TO BE COMPLETED BY APPLICANT
B. ENVIRONMENTAL ELEMENTS
General description of the site (circle one): Flat, rolling, hilly, steep slopes, mountainous, other......
What is the steepest slope on the site (approximate percent slope)?
What general types of soils are found on the site (for example, clay, sand, gravel, peat, muck)? If you know the classification of agricultural soils, specify them and note any prime farmland.
Are there surface indications or history of unstable soils in the immediate vicinity? If so, describe.
Describe the purpose, type, and approximate quantities of any filling or grading proposed. Indicate source of fill.
Could erosion occur as a result of clearing, construction, or use? If so, generally describe.
About what percent of the site will be covered with impervious surfaces after project construction (for example, asphalt or buildings)?
Proposed measures to reduce or control erosion, or other impacts to the earth, if any:
What types of emissions to the air would result from the proposal (i.e., dust, automobile, odors, industrial wood smoke) during construction and when the project is completed? If any, generally describe and give approximate quantities if known.
Are there any offsite sources of emissions or odor that may affect your proposal? If so, generally describe.
Proposed measures to reduce or control emissions or other impacts to air, if any:
1) Is there any surface water body on or in the immediate vicinity of the site (including year-round and seasonal streams, saltwater, lakes, ponds, wetlands)? If yes, describe type and provide names. If appropriate, state what stream or river it flows into.
2) Will the project require any work over, in, or adjacent to (within 200 feet) the described waters? If yes, please describe and attach available plans.
3) Estimate the amount of fill and dredge material that would be placed in or removed from surface water or wetlands and indicate the area of the site that would be affected. Indicate the source of fill material.
4) Will the proposal require surface water withdrawals or diversions? Give general description, purpose, and approximate quantities if known.
5) Does the proposal lie within a 100-year flood plain? If so, note location on the site plan.
6) Does the proposal involve any discharges of waste materials to surface waters? If so, describe the type of waste and anticipated volume of discharge.
1) Will groundwater be withdrawn, or will water be discharged to groundwater? Give general description, purpose, and approximate quantities if known.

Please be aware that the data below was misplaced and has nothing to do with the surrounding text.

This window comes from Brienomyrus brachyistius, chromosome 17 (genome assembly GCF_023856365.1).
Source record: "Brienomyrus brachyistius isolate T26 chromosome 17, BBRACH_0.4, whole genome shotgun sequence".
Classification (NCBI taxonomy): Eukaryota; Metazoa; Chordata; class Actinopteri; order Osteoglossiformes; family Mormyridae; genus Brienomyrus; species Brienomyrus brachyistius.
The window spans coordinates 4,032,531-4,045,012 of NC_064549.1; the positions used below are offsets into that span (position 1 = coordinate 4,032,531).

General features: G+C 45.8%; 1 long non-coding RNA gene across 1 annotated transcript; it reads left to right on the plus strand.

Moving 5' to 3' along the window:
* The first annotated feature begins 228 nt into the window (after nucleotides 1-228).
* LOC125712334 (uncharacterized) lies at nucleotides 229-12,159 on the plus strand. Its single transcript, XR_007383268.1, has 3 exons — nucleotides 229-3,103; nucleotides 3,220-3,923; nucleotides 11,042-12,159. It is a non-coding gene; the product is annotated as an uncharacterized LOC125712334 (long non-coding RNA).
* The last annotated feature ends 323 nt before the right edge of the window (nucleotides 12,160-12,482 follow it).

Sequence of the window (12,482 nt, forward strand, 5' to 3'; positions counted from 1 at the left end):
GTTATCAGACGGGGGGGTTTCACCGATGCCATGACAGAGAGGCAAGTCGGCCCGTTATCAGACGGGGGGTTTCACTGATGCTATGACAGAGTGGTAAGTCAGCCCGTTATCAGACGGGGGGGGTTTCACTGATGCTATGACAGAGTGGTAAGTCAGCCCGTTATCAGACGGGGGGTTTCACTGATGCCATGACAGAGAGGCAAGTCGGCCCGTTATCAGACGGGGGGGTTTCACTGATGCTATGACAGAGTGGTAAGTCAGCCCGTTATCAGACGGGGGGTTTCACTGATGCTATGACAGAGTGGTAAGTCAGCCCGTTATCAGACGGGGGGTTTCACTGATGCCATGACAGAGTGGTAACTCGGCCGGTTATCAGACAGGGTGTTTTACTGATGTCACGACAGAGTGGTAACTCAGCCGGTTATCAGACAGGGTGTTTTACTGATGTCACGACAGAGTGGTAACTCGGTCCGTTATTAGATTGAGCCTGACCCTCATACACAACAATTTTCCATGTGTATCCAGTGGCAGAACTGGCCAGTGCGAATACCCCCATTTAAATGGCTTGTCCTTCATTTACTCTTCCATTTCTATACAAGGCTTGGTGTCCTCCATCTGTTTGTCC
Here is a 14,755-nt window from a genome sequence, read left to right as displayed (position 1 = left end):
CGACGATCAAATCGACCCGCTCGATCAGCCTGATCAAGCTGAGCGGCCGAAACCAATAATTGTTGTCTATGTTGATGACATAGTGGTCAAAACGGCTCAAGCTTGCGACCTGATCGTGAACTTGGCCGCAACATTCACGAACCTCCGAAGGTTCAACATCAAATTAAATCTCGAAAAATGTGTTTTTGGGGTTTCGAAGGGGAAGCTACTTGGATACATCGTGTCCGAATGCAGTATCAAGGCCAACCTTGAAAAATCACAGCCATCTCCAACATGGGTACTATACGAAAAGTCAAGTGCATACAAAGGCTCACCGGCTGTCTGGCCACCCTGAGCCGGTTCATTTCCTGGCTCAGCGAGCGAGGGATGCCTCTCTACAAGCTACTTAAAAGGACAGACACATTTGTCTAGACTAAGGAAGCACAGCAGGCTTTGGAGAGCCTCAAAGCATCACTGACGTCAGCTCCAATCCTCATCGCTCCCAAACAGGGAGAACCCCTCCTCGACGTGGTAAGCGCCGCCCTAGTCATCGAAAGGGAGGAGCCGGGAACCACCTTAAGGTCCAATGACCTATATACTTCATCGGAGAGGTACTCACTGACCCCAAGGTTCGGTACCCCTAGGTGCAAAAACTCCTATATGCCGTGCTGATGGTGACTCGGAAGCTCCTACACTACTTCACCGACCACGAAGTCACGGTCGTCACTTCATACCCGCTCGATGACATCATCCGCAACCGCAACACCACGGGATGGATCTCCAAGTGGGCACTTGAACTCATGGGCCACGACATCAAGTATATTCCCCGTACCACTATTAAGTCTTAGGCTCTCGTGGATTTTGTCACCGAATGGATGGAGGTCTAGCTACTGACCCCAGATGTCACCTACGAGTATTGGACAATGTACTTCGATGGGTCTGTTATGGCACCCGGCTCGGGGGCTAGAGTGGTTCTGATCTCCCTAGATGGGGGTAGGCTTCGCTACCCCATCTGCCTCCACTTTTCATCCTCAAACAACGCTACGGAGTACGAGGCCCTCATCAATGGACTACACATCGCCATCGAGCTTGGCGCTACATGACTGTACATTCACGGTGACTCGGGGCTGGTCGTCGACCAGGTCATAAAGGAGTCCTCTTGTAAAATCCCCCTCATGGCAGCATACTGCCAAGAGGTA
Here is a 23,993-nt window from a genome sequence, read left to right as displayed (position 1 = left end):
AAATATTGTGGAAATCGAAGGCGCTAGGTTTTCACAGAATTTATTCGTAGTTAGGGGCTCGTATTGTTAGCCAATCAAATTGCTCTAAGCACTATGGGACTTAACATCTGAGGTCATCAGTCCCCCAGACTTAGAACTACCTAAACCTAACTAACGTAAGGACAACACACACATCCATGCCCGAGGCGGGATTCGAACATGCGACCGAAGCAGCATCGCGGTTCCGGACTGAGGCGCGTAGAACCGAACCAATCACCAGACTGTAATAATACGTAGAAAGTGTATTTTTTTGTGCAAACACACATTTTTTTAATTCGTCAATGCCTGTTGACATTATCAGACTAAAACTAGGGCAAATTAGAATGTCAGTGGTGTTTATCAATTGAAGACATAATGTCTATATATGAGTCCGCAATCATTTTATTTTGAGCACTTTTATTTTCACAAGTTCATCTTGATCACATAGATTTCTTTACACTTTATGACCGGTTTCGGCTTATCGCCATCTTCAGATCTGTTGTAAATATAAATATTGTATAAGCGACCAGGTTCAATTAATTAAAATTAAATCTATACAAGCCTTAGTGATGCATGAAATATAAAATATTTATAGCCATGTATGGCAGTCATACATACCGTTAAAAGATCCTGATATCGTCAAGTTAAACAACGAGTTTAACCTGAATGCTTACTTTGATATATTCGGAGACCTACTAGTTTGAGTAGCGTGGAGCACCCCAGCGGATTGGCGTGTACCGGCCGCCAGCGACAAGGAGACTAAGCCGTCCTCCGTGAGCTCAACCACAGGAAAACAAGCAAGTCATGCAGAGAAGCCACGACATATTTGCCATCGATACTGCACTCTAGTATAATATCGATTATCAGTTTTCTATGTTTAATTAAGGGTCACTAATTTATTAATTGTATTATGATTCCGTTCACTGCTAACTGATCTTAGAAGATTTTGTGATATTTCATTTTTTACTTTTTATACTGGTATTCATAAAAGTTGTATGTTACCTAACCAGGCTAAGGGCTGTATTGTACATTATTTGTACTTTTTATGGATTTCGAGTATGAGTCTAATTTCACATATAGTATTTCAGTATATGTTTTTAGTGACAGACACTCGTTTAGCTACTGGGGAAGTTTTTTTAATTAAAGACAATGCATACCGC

2) Describe waste material that will be discharged into the ground from septic tanks or other sources, if any (for example: Domestic sewage; industrial, containing the following chemicals...; agricultural; etc.). Describe the general size of the system, the number of such systems, the number of houses to be served (if applicable), or the number of animals or humans the system(s) are expected to serve.
Water runoff (including storm water):
1) Describe the source of runoff (including storm water) and method of collection and disposal, if any (include quantities, if known). Where will this water flow? Will this water flow into other waters? If so, describe.
2) Could waste materials enter ground or surface waters? If so, generally describe.
Proposed measures to reduce or control surface, ground, and runoff water impacts, if any:
Check or circle types of vegetation found on the site:
Deciduous tree: Alder, maple, aspen, other
Evergreen tree: Fir, cedar, pine, other
Crop or grain
Wet soil plants: Cattail, buttercup, bullrush, skunk cabbage, other
Water plants: Water lily, eelgrass, milfoil, other
Other types of vegetation
What kind and amount of vegetation will be removed or altered?
List threatened or endangered species known to be on or near the site.
Proposed landscaping, use of native plants, or other measures to preserve or enhance vegetation on the site, if any:
Circle any birds and animals which have been observed on or near the site or are known to be on or near the site:
Birds: Hawk, heron, eagle, songbirds,
other: . . . .